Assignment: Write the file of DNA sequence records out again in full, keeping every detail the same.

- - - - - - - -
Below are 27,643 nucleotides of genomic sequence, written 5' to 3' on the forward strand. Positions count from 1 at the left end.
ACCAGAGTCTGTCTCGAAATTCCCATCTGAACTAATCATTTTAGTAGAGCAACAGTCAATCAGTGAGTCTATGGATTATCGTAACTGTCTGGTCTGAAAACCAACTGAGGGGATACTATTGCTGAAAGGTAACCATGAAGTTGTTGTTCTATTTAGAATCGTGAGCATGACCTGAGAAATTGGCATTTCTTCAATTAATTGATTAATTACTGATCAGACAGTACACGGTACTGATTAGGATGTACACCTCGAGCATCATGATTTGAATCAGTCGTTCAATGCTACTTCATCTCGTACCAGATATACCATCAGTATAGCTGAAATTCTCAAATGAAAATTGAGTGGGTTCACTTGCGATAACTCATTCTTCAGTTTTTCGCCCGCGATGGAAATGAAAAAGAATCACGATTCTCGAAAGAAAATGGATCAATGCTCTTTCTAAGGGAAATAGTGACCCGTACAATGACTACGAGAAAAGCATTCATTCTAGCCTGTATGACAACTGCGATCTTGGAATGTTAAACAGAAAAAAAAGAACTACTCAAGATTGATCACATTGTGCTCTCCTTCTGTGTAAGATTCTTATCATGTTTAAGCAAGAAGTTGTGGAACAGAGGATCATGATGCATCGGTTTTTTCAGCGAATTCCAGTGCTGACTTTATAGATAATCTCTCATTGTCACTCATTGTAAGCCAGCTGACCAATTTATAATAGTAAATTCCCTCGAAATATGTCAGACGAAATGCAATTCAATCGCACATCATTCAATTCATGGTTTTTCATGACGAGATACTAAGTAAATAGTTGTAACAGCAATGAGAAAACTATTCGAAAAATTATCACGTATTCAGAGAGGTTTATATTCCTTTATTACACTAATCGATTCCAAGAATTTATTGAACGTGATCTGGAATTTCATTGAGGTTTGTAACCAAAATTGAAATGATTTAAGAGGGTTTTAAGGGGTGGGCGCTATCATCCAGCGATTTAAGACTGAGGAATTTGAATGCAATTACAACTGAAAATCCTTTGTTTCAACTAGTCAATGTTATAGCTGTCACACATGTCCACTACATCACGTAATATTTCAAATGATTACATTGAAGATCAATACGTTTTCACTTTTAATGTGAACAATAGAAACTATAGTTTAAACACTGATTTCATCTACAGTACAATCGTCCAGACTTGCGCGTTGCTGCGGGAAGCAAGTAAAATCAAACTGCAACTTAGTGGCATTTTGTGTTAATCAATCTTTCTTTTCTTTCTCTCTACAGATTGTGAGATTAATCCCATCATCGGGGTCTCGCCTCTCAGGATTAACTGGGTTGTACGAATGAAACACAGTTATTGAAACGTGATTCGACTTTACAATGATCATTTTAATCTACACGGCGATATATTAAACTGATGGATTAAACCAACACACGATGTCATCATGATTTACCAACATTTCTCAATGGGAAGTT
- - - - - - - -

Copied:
Below are 27,643 nucleotides of genomic sequence, written 5' to 3' on the forward strand. Positions count from 1 at the left end.
ACCAGAGTCTGTCTCGAAATTCCCATCTGAACTAATCATTTTAGTAGAGCAACAGTCAATCAGTGAGTCTATGGATTATCGTAACTGTCTGGTCTGAAAACCAACTGAGGGGATACTATTGCTGAAAGGTAACCATGAAGTTGTTGTTCTATTTAGAATCGTGAGCATGACCTGAGAAATTGGCATTTCTTCAATTAATTGATTAATTACTGATCAGACAGTACACGGTACTGATTAGGATGTACACCTCGAGCATCATGATTTGAATCAGTCGTTCAATGCTACTTCATCTCGTACCAGATATACCATCAGTATAGCTGAAATTCTCAAATGAAAATTGAGTGGGTTCACTTGCGATAACTCATTCTTCAGTTTTTCGCCCGCGATGGAAATGAAAAAGAATCACGATTCTCGAAAGAAAATGGATCAATGCTCTTTCTAAGGGAAATAGTGACCCGTACAATGACTACGAGAAAAGCATTCATTCTAGCCTGTATGACAACTGCGATCTTGGAATGTTAAACAGAAAAAAAAGAACTACTCAAGATTGATCACATTGTGCTCTCCTTCTGTGTAAGATTCTTATCATGTTTAAGCAAGAAGTTGTGGAACAGAGGATCATGATGCATCGGTTTTTTCAGCGAATTCCAGTGCTGACTTTATAGATAATCTCTCATTGTCACTCATTGTAAGCCAGCTGACCAATTTATAATAGTAAATTCCCTCGAAATATGTCAGACGAAATGCAATTCAATCGCACATCATTCAATTCATGGTTTTTCATGACGAGATACTAAGTAAATAGTTGTAACAGCAATGAGAAAACTATTCGAAAAATTATCACGTATTCAGAGAGGTTTATATTCCTTTATTACACTAATCGATTCCAAGAATTTATTGAACGTGATCTGGAATTTCATTGAGGTTTGTAACCAAAATTGAAATGATTTAAGAGGGTTTTAAGGGGTGGGCGCTATCATCCAGCGATTTAAGACTGAGGAATTTGAATGCAATTACAACTGAAAATCCTTTGTTTCAACTAGTCAATGTTATAGCTGTCACACATGTCCACTACATCACGTAATATTTCAAATGATTACATTGAAGATCAATACGTTTTCACTTTTAATGTGAACAATAGAAACTATAGTTTAAACACTGATTTCATCTACAGTACAATCGTCCAGACTTGCGCGTTGCTGCGGGAAGCAAGTAAAATCAAACTGCAACTTAGTGGCATTTTGTGTTAATCAATCTTTCTTTTCTTTCTCTCTACAGATTGTGAGATTAATCCCATCATCGGGGTCTCGCCTCTCAGGATTAACTGGGTTGTACGAATGAAACACAGTTATTGAAACGTGATTCGACTTTACAATGATCATTTTAATCTACACGGCGATATATTAAACTGATGGATTAAACCAACACACGATGTCATCATGATTTACCAACATTTCTCAATGGGAAGTT